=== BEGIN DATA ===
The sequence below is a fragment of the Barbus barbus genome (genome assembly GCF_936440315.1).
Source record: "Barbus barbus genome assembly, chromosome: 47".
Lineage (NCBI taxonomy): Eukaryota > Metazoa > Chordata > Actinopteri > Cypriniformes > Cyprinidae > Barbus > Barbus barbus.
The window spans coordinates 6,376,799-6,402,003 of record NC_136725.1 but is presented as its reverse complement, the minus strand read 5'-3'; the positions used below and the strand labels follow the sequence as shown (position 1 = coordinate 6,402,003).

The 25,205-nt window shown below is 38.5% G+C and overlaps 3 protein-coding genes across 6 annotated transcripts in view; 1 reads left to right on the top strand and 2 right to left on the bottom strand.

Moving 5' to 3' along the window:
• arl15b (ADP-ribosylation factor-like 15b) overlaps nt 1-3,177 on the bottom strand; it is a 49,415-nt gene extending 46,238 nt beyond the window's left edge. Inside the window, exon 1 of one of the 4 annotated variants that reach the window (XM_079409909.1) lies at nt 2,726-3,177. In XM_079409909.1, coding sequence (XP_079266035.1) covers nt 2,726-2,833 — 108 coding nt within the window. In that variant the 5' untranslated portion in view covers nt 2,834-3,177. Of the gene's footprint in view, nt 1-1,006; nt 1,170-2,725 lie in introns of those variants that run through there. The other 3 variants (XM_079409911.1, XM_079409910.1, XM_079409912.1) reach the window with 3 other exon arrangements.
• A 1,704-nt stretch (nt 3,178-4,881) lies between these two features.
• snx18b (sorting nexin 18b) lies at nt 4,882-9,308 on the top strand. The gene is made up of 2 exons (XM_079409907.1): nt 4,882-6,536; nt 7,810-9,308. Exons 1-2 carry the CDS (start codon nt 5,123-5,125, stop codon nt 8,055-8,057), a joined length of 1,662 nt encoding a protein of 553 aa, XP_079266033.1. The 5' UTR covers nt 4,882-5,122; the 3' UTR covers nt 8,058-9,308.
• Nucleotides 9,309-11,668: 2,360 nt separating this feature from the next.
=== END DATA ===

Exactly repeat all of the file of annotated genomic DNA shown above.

The sequence below is a fragment of the Barbus barbus genome (genome assembly GCF_936440315.1).
Source record: "Barbus barbus genome assembly, chromosome: 47".
Lineage (NCBI taxonomy): Eukaryota > Metazoa > Chordata > Actinopteri > Cypriniformes > Cyprinidae > Barbus > Barbus barbus.
The window spans coordinates 6,376,799-6,402,003 of record NC_136725.1 but is presented as its reverse complement, the minus strand read 5'-3'; the positions used below and the strand labels follow the sequence as shown (position 1 = coordinate 6,402,003).

The 25,205-nt window shown below is 38.5% G+C and overlaps 3 protein-coding genes across 6 annotated transcripts in view; 1 reads left to right on the top strand and 2 right to left on the bottom strand.

Moving 5' to 3' along the window:
• arl15b (ADP-ribosylation factor-like 15b) overlaps nt 1-3,177 on the bottom strand; it is a 49,415-nt gene extending 46,238 nt beyond the window's left edge. Inside the window, exon 1 of one of the 4 annotated variants that reach the window (XM_079409909.1) lies at nt 2,726-3,177. In XM_079409909.1, coding sequence (XP_079266035.1) covers nt 2,726-2,833 — 108 coding nt within the window. In that variant the 5' untranslated portion in view covers nt 2,834-3,177. Of the gene's footprint in view, nt 1-1,006; nt 1,170-2,725 lie in introns of those variants that run through there. The other 3 variants (XM_079409911.1, XM_079409910.1, XM_079409912.1) reach the window with 3 other exon arrangements.
• A 1,704-nt stretch (nt 3,178-4,881) lies between these two features.
• snx18b (sorting nexin 18b) lies at nt 4,882-9,308 on the top strand. The gene is made up of 2 exons (XM_079409907.1): nt 4,882-6,536; nt 7,810-9,308. Exons 1-2 carry the CDS (start codon nt 5,123-5,125, stop codon nt 8,055-8,057), a joined length of 1,662 nt encoding a protein of 553 aa, XP_079266033.1. The 5' UTR covers nt 4,882-5,122; the 3' UTR covers nt 8,058-9,308.
• Nucleotides 9,309-11,668: 2,360 nt separating this feature from the next.